I Write Like

I Write Like checks which famous writer you write like by analyzing your word choice and writing style and comparing them with those of the famous writers. (How?)

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Now available for
iPhone, iPad and Mac!

Download on the App Store

Features available only in the app:

  • Top rankings and probabilities. In addition to showing you the most similar author, you can view the top 3 likely candidates and the probabilities of their style matching yours.
  • Statistics and readability. The app shows the character, word, and sentence counts, and analyzes your text for readability to show you the readability score and how long it would take to read it.
  • Save texts and sync them across your devices with iCloud. The web version just processes your text and discards it, while the app version stores it on your device. It also transparently syncs your texts via iCloud across your iPhone, iPad, and Mac.
  • Private, on-device analysis. With the app, you don’t have to be connected to the Internet to analyze your texts and you don’t have to send your writings to our server for processing.
  • No text length limits. The web version is limited to about 30 kilobytes of text. The app doesn’t the limit, so you can process larger texts.

About Douglas Adams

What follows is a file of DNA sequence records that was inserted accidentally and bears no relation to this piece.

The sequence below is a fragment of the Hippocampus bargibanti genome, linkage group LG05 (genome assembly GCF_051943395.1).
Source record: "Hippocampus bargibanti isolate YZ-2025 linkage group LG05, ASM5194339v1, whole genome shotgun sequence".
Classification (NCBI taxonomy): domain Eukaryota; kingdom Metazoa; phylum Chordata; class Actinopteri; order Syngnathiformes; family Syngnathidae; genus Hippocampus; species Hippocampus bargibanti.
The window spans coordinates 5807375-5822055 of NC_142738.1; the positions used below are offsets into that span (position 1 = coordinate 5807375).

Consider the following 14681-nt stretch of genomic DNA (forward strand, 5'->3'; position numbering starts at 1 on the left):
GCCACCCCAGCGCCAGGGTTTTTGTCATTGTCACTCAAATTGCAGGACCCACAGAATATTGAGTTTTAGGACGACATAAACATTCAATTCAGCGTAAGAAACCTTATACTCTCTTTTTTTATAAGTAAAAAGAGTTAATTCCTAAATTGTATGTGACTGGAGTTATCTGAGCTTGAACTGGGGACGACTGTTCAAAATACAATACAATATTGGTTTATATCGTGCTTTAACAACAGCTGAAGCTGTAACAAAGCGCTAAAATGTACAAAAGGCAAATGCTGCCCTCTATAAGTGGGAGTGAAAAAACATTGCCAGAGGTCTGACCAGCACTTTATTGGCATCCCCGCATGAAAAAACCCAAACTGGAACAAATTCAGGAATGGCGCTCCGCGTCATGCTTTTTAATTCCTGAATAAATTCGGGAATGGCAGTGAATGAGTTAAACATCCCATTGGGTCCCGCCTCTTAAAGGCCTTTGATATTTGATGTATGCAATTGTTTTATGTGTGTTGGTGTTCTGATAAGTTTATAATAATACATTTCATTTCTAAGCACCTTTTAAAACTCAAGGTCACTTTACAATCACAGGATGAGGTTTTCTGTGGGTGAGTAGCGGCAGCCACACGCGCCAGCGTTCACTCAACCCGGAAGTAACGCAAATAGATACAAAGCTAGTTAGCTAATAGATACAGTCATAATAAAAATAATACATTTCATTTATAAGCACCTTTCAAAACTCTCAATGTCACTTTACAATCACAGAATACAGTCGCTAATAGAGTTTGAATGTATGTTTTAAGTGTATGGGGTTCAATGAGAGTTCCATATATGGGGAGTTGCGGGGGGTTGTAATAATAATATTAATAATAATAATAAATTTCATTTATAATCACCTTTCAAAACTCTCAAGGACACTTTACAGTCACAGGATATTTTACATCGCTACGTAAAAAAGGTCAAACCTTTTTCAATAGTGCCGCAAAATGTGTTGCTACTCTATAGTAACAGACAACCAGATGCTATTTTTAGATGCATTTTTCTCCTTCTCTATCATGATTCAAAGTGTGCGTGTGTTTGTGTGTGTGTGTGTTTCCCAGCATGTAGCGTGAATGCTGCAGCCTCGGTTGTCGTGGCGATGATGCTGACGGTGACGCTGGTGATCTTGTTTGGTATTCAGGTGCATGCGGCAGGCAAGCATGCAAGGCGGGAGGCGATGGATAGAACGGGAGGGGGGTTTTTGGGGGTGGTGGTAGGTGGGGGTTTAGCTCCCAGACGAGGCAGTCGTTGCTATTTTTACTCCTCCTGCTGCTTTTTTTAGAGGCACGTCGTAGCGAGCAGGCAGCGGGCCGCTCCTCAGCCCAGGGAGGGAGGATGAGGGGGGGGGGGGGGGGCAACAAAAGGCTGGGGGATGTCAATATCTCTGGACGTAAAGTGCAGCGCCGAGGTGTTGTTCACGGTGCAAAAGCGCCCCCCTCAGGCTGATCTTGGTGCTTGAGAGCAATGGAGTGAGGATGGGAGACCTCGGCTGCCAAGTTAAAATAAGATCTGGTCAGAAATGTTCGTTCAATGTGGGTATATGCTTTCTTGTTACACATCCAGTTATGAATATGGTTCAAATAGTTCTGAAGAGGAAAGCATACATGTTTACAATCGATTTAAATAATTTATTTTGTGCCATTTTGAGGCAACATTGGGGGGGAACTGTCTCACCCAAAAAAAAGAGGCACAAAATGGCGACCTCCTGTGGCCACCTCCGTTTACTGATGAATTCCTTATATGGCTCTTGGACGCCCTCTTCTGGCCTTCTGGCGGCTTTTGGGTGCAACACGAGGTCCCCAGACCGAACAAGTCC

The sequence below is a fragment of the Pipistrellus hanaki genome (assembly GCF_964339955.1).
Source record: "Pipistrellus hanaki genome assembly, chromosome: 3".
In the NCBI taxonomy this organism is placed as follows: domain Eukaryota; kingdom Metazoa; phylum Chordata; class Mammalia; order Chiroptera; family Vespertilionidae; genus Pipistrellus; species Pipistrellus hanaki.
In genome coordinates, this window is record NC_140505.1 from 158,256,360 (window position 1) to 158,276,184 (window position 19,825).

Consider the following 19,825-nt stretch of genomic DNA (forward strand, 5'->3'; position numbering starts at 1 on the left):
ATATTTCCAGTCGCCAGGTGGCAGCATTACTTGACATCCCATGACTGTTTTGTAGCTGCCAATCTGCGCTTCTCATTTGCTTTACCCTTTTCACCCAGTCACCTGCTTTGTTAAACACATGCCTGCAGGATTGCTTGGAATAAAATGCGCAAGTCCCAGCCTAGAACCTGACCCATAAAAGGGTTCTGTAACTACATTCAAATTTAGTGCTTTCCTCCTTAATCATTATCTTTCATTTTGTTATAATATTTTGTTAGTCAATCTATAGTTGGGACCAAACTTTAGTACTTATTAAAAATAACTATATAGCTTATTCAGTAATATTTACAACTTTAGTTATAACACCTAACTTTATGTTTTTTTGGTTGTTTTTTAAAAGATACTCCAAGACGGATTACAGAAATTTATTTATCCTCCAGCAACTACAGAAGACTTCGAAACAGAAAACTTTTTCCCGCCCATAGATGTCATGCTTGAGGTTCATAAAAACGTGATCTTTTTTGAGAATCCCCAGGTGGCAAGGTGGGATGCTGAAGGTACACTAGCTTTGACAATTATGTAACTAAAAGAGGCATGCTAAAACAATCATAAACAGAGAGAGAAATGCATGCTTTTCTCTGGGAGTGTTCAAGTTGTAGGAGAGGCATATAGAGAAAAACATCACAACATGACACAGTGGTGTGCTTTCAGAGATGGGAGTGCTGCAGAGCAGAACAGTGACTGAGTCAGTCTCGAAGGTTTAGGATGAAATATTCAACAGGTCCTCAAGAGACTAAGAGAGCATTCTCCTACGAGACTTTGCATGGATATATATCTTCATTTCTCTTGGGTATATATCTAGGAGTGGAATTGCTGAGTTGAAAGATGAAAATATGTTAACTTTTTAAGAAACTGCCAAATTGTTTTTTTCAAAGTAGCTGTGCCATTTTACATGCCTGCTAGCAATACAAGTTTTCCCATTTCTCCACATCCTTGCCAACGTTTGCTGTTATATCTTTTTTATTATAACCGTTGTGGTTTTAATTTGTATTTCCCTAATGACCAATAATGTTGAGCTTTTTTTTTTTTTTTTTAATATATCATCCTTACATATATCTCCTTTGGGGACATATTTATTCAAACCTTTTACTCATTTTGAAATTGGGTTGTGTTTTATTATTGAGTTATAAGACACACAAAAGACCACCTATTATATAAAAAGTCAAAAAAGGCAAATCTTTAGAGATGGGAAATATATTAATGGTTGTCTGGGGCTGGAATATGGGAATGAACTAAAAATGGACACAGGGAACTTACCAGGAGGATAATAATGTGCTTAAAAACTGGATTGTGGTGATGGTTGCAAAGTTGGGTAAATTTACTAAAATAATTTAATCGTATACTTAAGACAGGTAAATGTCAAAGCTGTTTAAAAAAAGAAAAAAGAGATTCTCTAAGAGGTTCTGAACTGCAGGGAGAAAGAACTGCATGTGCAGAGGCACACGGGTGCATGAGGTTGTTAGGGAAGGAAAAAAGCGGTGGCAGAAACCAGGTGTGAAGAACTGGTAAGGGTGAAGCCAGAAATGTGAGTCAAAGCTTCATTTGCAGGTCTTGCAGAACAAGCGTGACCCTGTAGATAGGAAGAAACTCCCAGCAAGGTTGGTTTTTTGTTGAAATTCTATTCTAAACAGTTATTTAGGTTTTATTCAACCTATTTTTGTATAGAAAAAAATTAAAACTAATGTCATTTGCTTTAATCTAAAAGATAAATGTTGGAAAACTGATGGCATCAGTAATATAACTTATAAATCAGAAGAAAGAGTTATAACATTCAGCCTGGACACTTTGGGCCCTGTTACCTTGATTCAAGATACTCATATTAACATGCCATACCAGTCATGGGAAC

Picture of Douglas Adams

Douglas Noel Adams (11 March 1952 – 11 May 2001) was an English writer and dramatist. He is best known as the author of The Hitchhiker's Guide to the Galaxy, which started life in 1978 as a BBC radio comedy before developing into a "trilogy" of five books that sold over 15 million copies in his lifetime, a television series, several stage plays, comics, a computer game, and in 2005 a feature film. Adams's contribution to UK radio is commemorated in The Radio Academy's Hall of Fame.

Adams also wrote Dirk Gently's Holistic Detective Agency (1987) and The Long Dark Tea-Time of the Soul (1988), and co-wrote The Meaning of Liff (1983), Last Chance to See (1990), and three stories for the television series Doctor Who. A posthumous collection of his work, including an unfinished novel, was published as The Salmon of Doubt in 2002.

Adams became known as an advocate for environmental and conservation causes, and also as a lover of fast cars, cameras, and the Apple Macintosh. He was a staunch atheist, famously imagining a sentient puddle who wakes up one morning and thinks, "This is an interesting world I find myself in—an interesting hole I find myself in—fits me rather neatly, doesn't it? In fact it fits me staggeringly well, must have been made to have me in it!" Biologist Richard Dawkins dedicated his book, The God Delusion (2006), to Adams, writing on his death that, "Science has lost a friend, literature has lost a luminary, the mountain gorilla and the black rhino have lost a gallant defender."

Read more on Wikipedia

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